For you, the Family Caregiver, one of the challenging aspects of providing home health care is finding balance between providing the care needed for your senior loved one who wishes to live independently and allowing them to still do some things on their own. Many Family Caregivers report struggling with letting senior loved ones have more control over their day-to-day tasks when they should ideally be accepting more assistance.
Managing doctors’ appointments and taking care of household chores and maintenance can be time consuming and physically and mentally challenging for your loved one. When it comes to transportation, it can even prove dangerous for elderly individuals to be independent. You must decide how much independence is too much and how best to communicate that to your loved one. This is why you, as the Family Caregiver, play such an important role.
Once your loved one decides to accept help from you in order to live independently, the transition can be difficult. Dealing with changes related to aging or declining health can be straining not only on your loved one, but also on you as you decide what type of treatment and what level of independence is appropriate and safe.
Broaching the subject of accepting help from you or from the outside can be a tough conversation, but much easier than one that involves moving out of the home. Here are some ways to discuss why it may be time for your senior loved one to consider help:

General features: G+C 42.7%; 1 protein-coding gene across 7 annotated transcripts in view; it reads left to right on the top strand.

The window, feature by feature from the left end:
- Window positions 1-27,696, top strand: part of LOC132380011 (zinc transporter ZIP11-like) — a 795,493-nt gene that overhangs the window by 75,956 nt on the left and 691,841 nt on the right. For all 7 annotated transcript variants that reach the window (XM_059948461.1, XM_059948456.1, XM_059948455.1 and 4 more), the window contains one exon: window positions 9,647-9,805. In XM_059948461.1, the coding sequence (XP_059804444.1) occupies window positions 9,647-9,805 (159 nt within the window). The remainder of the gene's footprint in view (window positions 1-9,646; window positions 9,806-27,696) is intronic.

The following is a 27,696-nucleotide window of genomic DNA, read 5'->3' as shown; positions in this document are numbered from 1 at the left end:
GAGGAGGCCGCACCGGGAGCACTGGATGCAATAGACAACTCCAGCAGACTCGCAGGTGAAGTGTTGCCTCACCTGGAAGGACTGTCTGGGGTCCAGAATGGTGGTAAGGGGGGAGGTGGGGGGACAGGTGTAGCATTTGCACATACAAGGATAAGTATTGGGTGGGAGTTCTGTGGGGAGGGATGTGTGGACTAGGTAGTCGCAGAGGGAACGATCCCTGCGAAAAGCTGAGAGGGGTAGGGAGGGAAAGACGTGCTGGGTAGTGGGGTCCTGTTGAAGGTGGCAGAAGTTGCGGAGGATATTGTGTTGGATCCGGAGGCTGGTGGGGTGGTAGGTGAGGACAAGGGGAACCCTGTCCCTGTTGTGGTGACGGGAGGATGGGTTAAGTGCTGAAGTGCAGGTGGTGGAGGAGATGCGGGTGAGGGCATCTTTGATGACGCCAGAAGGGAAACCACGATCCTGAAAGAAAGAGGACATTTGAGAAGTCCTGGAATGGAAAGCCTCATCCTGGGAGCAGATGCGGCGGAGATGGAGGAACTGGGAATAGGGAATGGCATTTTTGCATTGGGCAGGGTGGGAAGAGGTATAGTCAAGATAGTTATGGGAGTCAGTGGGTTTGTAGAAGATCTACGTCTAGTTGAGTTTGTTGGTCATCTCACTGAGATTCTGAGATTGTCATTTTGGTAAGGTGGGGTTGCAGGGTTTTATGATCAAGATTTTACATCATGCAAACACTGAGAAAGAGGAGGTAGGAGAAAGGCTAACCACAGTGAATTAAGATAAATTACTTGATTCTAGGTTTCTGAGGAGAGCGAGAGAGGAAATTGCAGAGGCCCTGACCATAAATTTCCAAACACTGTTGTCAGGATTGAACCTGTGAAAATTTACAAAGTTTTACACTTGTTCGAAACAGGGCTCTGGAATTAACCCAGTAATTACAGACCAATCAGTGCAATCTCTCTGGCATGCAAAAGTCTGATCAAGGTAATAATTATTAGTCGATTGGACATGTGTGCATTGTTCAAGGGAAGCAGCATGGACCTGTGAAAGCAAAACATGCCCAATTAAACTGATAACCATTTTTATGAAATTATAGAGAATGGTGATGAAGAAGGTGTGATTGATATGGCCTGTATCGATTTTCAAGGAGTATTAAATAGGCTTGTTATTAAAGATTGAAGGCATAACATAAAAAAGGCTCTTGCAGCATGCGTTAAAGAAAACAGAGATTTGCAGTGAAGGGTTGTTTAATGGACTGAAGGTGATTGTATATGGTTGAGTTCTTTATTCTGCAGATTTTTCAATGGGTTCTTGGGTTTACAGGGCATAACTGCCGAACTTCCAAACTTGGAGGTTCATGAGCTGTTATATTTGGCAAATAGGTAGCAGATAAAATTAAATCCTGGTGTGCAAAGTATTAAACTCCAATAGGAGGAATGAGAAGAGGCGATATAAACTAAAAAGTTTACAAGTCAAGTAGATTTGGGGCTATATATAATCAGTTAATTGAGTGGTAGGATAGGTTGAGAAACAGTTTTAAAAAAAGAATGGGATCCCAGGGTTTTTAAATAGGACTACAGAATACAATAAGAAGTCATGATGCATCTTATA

Ask your loved one to consider the alternative of living at home with assistance from family members or professional services such as a home health agency. Realizing that their health issues might require them to move out of the home they love and into a nursing home or assisted living may help highlight how living at home would be a more desirable option.
Keep in mind those things that are most important to your loved ones and insist that everyone around them respect their priorities. Let your loved one know that you want to assist them in living independently, not hinder it. Some individuals hold their close location to family members or their pets in high regard. Remind them that these types of things would be compromised if living at home would no longer be an option.
Remind them that you are a helper and are not trying to intrude on their privacy or independence. Communicating with your loved one about your intentions is key to building a trusting relationship. If you are caring for your parent, the change in the dynamic of your relationship is a difficult transition.
Set your position as a caregiver or loving helper rather than putting yourself “in charge” of your loved one. Explain that your role of caregiver is a tool for them to use that will enable them to live independently instead of hinder their lifestyle, which is sometimes the immediate first impression when one hears the term “caregiver” or “home health.”
Assistance for you as the Family Caregiver is available through the many first-class services available at Freudenthal Home Health. We offer health care services for seniors and needed assistance for Family Caregivers. Contact us today to learn how we can help guide you through this process.